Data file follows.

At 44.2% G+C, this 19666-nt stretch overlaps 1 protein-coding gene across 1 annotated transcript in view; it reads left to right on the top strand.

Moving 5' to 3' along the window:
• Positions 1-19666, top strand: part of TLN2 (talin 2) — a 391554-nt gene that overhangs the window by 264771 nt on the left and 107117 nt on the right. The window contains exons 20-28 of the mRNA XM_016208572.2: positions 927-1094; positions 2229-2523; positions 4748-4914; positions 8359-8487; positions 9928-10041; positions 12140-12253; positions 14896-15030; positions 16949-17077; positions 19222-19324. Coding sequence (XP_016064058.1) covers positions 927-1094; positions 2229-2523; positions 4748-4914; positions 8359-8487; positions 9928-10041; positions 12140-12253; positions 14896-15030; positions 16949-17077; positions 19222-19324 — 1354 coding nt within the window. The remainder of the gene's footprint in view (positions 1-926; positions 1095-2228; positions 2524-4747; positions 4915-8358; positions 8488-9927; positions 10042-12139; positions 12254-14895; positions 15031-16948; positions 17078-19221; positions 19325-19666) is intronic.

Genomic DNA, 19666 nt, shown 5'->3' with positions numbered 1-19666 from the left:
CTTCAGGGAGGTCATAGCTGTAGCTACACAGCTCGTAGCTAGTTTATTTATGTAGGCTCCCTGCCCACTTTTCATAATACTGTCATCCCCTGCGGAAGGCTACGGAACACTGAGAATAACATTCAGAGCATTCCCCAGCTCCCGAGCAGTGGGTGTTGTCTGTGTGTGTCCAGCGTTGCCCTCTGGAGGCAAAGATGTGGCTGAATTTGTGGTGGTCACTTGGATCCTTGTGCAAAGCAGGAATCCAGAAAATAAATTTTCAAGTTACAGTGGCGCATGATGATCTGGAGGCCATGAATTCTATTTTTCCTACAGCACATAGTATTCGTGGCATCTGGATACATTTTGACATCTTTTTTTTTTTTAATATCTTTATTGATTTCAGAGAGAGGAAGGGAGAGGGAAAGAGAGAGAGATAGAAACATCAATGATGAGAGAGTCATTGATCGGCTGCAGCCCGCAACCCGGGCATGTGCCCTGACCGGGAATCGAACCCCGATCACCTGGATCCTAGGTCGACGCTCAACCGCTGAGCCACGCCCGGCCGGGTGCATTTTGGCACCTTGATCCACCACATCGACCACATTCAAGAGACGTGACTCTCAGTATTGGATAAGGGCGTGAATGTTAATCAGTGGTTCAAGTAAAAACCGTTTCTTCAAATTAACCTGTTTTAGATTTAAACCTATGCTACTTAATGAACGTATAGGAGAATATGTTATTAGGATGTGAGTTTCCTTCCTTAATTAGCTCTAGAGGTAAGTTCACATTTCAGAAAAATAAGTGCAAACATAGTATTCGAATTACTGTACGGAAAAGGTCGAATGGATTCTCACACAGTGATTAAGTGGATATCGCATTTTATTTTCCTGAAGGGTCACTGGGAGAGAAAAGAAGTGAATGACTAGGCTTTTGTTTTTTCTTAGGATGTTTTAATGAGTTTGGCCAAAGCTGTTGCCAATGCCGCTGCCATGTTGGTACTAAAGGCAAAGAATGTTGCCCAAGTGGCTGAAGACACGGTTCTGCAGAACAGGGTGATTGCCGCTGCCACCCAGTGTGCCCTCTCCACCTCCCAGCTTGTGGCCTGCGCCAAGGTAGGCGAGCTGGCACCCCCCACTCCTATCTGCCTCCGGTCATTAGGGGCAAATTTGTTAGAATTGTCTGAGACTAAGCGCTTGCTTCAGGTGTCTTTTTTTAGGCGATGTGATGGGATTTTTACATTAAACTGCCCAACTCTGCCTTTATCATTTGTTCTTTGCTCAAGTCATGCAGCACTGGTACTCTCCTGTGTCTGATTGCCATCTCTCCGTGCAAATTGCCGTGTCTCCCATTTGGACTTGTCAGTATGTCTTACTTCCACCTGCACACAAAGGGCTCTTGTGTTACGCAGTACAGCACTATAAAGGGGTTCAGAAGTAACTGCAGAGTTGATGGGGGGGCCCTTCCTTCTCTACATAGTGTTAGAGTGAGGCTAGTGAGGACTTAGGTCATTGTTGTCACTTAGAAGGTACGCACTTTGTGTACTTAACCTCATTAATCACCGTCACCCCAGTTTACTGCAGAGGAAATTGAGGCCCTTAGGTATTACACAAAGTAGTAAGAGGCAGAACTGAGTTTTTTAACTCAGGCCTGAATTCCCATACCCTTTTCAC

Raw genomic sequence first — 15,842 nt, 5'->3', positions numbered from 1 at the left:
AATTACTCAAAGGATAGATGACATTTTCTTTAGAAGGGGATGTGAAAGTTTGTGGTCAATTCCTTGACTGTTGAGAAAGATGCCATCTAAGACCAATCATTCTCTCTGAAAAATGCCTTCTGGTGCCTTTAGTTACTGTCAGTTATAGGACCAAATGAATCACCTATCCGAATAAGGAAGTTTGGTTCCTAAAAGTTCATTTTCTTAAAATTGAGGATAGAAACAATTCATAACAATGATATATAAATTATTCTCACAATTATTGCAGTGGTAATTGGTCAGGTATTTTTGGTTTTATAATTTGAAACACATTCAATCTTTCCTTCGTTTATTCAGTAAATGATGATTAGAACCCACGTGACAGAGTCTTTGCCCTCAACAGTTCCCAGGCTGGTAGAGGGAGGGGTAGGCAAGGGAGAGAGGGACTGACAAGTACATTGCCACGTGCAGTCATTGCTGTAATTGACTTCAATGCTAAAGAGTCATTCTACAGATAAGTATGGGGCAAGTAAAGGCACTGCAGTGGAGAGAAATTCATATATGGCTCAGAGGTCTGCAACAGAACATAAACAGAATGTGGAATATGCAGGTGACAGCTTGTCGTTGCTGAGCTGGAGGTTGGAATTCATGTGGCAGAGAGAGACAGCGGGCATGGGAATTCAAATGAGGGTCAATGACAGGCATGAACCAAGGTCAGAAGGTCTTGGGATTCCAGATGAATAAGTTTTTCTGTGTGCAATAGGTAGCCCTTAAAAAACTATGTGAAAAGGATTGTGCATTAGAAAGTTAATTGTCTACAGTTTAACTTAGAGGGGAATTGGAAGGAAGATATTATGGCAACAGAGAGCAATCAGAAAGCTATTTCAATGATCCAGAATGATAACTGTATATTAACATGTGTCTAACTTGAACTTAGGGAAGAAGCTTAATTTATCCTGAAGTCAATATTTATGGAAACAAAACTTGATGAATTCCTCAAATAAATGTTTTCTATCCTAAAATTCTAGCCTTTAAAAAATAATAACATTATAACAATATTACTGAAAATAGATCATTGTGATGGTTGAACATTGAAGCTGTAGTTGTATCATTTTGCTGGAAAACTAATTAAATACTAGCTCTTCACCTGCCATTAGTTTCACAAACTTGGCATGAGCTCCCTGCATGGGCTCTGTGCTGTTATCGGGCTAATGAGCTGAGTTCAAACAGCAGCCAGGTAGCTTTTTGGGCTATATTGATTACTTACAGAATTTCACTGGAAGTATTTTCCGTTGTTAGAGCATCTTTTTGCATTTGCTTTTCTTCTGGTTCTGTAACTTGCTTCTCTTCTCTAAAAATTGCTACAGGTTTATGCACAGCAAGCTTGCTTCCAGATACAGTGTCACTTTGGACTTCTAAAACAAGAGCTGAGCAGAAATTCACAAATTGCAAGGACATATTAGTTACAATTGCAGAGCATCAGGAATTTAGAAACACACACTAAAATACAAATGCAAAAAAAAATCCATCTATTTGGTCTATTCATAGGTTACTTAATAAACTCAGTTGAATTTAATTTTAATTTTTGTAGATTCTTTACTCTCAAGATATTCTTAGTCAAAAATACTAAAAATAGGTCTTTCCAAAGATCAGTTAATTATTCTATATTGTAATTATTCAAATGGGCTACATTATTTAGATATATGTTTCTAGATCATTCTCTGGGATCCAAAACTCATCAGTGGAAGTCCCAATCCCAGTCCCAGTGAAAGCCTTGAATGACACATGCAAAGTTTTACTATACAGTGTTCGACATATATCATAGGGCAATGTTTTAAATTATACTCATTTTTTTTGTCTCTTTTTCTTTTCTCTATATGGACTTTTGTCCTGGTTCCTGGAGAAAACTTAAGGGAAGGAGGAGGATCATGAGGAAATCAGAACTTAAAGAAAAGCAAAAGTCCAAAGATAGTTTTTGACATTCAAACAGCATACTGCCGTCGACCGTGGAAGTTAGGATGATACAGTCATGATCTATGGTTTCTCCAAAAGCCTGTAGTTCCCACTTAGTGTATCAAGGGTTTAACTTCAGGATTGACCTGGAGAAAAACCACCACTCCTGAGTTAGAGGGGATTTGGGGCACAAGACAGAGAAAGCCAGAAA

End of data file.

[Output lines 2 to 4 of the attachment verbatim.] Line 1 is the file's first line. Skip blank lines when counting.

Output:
Moving 5' to 3' along the window:
• Positions 1-19666, top strand: part of TLN2 (talin 2) — a 391554-nt gene that overhangs the window by 264771 nt on the left and 107117 nt on the right. The window contains exons 20-28 of the mRNA XM_016208572.2: positions 927-1094; positions 2229-2523; positions 4748-4914; positions 8359-8487; positions 9928-10041; positions 12140-12253; positions 14896-15030; positions 16949-17077; positions 19222-19324. Coding sequence (XP_016064058.1) covers positions 927-1094; positions 2229-2523; positions 4748-4914; positions 8359-8487; positions 9928-10041; positions 12140-12253; positions 14896-15030; positions 16949-17077; positions 19222-19324 — 1354 coding nt within the window. The remainder of the gene's footprint in view (positions 1-926; positions 1095-2228; positions 2524-4747; positions 4915-8358; positions 8488-9927; positions 10042-12139; positions 12254-14895; positions 15031-16948; positions 17078-19221; positions 19325-19666) is intronic.

Genomic DNA, 19666 nt, shown 5'->3' with positions numbered 1-19666 from the left: